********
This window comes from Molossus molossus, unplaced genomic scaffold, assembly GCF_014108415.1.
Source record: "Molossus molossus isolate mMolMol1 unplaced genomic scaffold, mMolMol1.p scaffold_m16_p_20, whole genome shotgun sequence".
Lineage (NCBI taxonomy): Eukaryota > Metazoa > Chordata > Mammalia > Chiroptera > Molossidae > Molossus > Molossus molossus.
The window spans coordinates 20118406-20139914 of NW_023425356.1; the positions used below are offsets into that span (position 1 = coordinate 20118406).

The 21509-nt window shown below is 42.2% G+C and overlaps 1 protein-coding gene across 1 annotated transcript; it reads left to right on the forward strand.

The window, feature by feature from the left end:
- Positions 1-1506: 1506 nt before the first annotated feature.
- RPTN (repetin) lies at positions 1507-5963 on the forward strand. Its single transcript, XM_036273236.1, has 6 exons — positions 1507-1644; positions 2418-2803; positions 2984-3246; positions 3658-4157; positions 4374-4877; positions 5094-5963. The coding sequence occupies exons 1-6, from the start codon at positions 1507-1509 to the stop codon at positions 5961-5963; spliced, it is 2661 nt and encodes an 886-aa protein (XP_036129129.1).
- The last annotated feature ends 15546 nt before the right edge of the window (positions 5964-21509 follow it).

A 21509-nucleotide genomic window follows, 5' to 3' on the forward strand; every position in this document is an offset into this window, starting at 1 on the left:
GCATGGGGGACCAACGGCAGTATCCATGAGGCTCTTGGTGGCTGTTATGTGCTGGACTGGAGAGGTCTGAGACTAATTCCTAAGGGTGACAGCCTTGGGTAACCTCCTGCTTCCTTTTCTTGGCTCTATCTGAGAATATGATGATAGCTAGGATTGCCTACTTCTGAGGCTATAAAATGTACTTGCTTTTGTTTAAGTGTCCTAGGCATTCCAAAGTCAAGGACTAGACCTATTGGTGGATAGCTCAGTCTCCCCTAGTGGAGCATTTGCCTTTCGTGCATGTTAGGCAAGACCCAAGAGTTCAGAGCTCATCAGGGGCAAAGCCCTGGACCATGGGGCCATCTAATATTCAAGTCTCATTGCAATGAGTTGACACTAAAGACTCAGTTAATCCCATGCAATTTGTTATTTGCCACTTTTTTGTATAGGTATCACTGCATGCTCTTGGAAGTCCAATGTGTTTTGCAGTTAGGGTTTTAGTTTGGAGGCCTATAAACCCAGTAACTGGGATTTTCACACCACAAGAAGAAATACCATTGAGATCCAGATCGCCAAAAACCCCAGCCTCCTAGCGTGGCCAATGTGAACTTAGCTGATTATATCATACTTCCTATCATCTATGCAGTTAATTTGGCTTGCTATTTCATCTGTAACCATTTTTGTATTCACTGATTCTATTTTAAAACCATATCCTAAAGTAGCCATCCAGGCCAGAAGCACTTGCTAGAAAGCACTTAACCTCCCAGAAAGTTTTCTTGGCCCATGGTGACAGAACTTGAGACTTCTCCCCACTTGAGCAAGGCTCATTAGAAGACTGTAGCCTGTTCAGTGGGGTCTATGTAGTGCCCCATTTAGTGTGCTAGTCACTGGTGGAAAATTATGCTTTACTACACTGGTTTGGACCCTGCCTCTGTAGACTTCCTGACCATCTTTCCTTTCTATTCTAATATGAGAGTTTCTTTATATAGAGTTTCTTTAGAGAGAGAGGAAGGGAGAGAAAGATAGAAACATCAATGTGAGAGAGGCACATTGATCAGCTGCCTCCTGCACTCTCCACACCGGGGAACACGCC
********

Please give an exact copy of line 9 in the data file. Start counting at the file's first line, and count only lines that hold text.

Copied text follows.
- The last annotated feature ends 15546 nt before the right edge of the window (positions 5964-21509 follow it).